Monday, November 21, 2011

Windows XP is not dead

While you can't buy a Windows XP PC anymore, the 9-year old operating system is far from dead.  Microsoft still supports it, as far as keeping the Windows Update site running.  Also, on non-hyperthreaded/single CPU systems, it is probably the fastest OS.  However, that could still be quite slow, if your PC is exactly as it was when you bought it (256mb ram, 20gb hard drive).  When you first brought that computer home, it probably would've been quite snappy, but 9 years of Windows Updates and memory-hungry browsers have also bogged down the OS.  With all the latest updates, you'll need more hardware.
I had enough parts to rebuild a PC for a friend, and put XP Pro on it.  The original hardware was an Athlon 1600+ (1.4ghz), 512mb ram, 20gb 5200 rpm hard drive.  It worked, but after any kind of extended use, it started madly thrashing to disk.  I decided to put in a few upgrades to see what kind of impact it would have.
Startup time (from Windows logo until the red shield appeared to indicate a lack of antivirus): 1:03 minute
IE startup: 22 seconds
Chrome startup: 42 seconds
Power off: 43 seconds

Let's bump that up to 1gb of ram to reduce the thrashing:
Startup time: 47 seconds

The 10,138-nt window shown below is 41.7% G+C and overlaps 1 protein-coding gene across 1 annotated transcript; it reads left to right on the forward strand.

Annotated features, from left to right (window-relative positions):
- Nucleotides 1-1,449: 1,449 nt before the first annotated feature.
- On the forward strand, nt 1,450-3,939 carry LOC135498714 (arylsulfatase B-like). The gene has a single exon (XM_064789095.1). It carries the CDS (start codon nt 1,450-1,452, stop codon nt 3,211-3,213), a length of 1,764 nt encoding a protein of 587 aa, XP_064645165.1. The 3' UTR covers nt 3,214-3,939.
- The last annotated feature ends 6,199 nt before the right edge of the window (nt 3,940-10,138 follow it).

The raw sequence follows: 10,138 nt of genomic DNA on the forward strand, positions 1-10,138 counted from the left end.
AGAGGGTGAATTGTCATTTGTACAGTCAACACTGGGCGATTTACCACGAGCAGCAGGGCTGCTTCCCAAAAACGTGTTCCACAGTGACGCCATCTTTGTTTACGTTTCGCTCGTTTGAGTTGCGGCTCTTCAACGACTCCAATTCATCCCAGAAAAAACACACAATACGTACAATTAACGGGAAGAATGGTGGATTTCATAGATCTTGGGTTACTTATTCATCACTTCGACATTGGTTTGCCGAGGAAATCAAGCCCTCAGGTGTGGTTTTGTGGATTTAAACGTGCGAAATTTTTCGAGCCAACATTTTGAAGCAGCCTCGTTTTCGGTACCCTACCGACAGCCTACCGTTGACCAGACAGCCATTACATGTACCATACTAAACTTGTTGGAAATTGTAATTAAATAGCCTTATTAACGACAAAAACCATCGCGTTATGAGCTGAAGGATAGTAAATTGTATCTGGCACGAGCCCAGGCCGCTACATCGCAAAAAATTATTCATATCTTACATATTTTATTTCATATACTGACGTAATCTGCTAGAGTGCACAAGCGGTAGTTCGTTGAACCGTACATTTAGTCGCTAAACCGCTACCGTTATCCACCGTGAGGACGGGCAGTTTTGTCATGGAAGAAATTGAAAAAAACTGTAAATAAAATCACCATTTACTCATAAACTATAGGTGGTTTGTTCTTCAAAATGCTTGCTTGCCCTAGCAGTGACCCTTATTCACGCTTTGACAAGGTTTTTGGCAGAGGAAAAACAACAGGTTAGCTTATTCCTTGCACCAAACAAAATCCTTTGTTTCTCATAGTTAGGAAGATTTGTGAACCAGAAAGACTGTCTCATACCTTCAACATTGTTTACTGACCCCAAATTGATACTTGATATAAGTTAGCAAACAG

IE startup: 37 seconds
Chrome: 31 seconds
Power off: 19 seconds

Ok, that's better, but let's substitute for a 7200rpm 40gb drive:
Startup: 36 s
IE: 33 s
chrome: 8.8 s
Power Off: 12 s

So, if you (or possibly your parents) are running XP on anything less than 512 mb of ram on a 5400 rpm drive, you could more than double the performance of the computer just by throwing more ram and upgrading the hard drive.  Of course, sourcing the parts may be a problem (stores stopped carrying IDE drives about 4 years ago), but if you have another dead PC somewhere, you may be able to combine the parts to make something usuable, for free.

Saturday, October 29, 2011

PCI TV tuner card review

TV tuner cards
My father requested me to digitally record a tv show for him recently.  I don't have a PVR, so my only option was to use an analog TV tuner card on the analog RCA-outs of the digital Telus Optik tuner box.

I used an ATI TV Wonder PCI card extensively about five to fifteen years ago, and it worked well.  However, my brother left me two other tuner cards, both newer than my ATI card.  I did try them in the past, but had the bare cards only, without any drivers or identification on the cards themselves (other than the chipset).  I had no success in getting them to work.

Over the years, I eventually found the boxing and drivers, but didn't have a chance to try it out till now.  Here are my findings (which won't be too useful to anybody out there now, unless someone is trying to get old hardware to work)
Manufactured: 1999